Early the next morning we followed the familiar predawn ritual of getting up in the dark in the hope of witnessing a spectacular sunrise. But while East Java’s magnificent Gunung Raung and the more distant Gunung Agung in Bali were clearly visible in the earie twilight, the low-lying sun was unfortunately obscured by clouds. Oh well, that’s the way it goes. But anyway, it didn’t really matter: just being in this mystical spot was an experience itself.

Having reached the summit there was only one thing to do of course, and that was to go back down! While this sounds like an easier proposition than having to haul yourself up a mountain, many hikers actually find it tougher going because even though it is naturally far less strenuous, going down can be very painful on the knees, and if like me you have ill-fitting boots you can also get stubbed toes – an excruciatingly painful condition which is later followed by the ignominy of having your dead and blackened toenails fall off a number of days after the hike.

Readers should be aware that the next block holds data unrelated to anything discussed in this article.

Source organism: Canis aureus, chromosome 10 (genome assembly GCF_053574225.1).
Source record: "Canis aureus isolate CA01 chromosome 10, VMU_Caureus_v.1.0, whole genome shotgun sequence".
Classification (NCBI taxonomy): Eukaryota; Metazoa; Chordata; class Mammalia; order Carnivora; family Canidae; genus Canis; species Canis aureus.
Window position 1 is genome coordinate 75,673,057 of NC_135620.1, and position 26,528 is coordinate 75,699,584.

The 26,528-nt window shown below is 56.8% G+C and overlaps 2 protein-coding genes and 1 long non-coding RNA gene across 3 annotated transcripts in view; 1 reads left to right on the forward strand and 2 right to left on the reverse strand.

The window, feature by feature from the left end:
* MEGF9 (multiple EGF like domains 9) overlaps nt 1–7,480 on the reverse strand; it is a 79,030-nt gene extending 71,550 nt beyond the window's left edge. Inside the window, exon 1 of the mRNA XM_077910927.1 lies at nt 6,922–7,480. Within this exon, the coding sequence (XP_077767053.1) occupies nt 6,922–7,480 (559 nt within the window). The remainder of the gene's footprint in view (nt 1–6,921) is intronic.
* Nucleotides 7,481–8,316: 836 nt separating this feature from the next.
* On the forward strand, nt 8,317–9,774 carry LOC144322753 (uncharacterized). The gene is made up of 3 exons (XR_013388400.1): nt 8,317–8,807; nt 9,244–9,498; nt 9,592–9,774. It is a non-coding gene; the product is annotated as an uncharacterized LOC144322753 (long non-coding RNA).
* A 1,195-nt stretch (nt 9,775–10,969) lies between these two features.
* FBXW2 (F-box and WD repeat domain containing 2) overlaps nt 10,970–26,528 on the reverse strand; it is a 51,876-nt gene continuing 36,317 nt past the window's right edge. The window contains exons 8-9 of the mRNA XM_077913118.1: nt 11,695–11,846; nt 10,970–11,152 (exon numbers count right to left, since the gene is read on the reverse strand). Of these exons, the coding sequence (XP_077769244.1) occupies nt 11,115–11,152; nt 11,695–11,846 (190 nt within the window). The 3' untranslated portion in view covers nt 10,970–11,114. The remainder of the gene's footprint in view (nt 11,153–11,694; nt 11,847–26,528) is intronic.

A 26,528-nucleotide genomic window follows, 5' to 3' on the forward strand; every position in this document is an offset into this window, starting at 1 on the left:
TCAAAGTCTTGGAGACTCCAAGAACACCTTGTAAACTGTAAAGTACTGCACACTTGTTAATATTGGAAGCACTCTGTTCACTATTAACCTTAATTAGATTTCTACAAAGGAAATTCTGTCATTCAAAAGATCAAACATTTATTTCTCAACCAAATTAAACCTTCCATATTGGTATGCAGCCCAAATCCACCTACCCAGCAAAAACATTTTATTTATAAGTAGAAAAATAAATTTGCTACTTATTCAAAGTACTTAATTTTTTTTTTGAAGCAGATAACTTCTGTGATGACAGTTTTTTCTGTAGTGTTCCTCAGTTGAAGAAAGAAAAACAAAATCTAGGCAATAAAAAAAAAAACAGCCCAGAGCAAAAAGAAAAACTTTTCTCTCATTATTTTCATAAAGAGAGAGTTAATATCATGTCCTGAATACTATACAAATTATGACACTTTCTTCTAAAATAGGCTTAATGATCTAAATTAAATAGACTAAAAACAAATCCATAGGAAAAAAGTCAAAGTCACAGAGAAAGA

Well it had been a gruelingly long walk, cost me a small fortune, and my feet were killing me.


Which volcano is next?